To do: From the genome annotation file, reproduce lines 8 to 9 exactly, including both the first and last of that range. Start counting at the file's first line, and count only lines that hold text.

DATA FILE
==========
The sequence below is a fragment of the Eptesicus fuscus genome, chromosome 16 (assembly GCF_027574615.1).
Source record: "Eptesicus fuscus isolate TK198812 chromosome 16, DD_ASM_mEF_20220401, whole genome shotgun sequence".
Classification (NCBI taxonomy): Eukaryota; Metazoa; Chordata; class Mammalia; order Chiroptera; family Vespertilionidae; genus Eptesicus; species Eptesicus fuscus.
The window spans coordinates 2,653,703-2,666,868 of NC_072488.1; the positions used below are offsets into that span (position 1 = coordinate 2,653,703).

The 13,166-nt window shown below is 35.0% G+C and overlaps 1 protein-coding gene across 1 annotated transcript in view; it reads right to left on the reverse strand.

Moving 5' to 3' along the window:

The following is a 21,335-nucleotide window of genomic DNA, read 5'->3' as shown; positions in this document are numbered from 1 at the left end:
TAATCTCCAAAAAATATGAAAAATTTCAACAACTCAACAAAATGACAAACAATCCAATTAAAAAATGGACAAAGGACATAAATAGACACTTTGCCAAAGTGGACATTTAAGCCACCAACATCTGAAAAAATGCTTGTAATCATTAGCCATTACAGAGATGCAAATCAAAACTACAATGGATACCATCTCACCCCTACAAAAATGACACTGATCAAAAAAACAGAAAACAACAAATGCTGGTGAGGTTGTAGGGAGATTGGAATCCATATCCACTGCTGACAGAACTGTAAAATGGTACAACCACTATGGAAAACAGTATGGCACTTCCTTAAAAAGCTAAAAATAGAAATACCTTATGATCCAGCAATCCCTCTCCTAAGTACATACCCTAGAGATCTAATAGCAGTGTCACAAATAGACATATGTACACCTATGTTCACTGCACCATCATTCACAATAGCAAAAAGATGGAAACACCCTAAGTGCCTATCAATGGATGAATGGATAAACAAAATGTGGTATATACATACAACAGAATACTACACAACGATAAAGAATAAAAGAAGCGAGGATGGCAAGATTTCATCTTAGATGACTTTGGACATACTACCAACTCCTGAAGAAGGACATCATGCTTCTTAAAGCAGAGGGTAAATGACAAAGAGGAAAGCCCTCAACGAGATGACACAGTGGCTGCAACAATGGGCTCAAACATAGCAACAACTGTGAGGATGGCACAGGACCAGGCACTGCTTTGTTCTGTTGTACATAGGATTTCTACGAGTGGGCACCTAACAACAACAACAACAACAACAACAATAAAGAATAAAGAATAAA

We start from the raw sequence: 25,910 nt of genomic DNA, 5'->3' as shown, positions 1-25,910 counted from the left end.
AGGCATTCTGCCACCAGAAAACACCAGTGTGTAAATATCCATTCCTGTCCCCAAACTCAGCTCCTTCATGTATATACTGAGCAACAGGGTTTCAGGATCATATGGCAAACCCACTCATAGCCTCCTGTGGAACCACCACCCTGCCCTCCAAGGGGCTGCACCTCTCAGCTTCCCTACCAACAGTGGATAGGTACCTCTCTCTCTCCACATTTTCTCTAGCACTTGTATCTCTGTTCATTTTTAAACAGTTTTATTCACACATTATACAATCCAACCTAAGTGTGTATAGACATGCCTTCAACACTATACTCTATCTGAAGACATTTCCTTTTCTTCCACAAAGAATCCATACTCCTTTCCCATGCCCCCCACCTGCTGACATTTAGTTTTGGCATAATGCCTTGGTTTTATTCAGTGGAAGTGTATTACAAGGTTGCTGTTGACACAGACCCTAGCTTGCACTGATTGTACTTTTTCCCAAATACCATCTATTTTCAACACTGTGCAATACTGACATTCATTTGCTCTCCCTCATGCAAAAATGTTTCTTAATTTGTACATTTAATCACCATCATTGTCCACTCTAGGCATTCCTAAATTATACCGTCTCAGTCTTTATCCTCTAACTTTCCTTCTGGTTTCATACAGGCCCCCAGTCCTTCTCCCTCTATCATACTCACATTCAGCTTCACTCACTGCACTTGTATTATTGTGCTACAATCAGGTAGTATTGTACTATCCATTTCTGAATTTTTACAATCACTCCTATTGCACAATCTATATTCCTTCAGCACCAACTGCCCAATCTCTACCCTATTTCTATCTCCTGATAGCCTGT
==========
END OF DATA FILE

TAATCTCCAAAAAATATGAAAAATTTCAACAACTCAACAAAATGACAAACAATCCAATTAAAAAATGGACAAAGGACATAAATAGACACTTTGCCAAAGTGGACATTTAAGCCACCAACATCTGAAAAAATGCTTGTAATCATTAGCCATTACAGAGATGCAAATCAAAACTACAATGGATACCATCTCACCCCTACAAAAATGACACTGATCAAAAAAACAGAAAACAACAAATGCTGGTGAGGTTGTAGGGAGATTGGAATCCATATCCACTGCTGACAGAACTGTAAAATGGTACAACCACTATGGAAAACAGTATGGCACTTCCTTAAAAAGCTAAAAATAGAAATACCTTATGATCCAGCAATCCCTCTCCTAAGTACATACCCTAGAGATCTAATAGCAGTGTCACAAATAGACATATGTACACCTATGTTCACTGCACCATCATTCACAATAGCAAAAAGATGGAAACACCCTAAGTGCCTATCAATGGATGAATGGATAAACAAAATGTGGTATATACATACAACAGAATACTACACAACGATAAAGAATAAAAGAAGCGAGGATGGCAAGATTTCATCTTAGATGACTTTGGACATACTACCAACTCCTGAAGAAGGACATCATGCTTCTTAAAGCAGAGGGTAAATGACAAAGAGGAAAGCCCTCAACGAGATGACACAGTGGCTGCAACAATGGGCTCAAACATAGCAACAACTGTGAGGATGGCACAGGACCAGGCACTGCTTTGTTCTGTTGTACATAGGATTTCTACGAGTGGGCACCTAACAACAACAACAACAACAACAACAATAAAGAATAAAGAATAAA

We start from the raw sequence: 25,910 nt of genomic DNA, 5'->3' as shown, positions 1-25,910 counted from the left end.